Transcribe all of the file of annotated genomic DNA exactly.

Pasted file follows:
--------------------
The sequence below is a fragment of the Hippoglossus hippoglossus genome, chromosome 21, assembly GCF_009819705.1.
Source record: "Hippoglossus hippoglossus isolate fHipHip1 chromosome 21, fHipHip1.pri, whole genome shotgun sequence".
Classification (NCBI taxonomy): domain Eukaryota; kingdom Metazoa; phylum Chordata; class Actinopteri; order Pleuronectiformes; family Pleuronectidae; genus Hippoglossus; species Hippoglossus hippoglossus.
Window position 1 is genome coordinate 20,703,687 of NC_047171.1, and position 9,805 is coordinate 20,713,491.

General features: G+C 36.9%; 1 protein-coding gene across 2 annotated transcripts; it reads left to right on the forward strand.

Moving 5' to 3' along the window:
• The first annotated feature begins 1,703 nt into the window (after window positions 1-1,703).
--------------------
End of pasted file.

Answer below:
The sequence below is a fragment of the Hippoglossus hippoglossus genome, chromosome 21, assembly GCF_009819705.1.
Source record: "Hippoglossus hippoglossus isolate fHipHip1 chromosome 21, fHipHip1.pri, whole genome shotgun sequence".
Classification (NCBI taxonomy): domain Eukaryota; kingdom Metazoa; phylum Chordata; class Actinopteri; order Pleuronectiformes; family Pleuronectidae; genus Hippoglossus; species Hippoglossus hippoglossus.
Window position 1 is genome coordinate 20,703,687 of NC_047171.1, and position 9,805 is coordinate 20,713,491.

General features: G+C 36.9%; 1 protein-coding gene across 2 annotated transcripts; it reads left to right on the forward strand.

Moving 5' to 3' along the window:
• The first annotated feature begins 1,703 nt into the window (after window positions 1-1,703).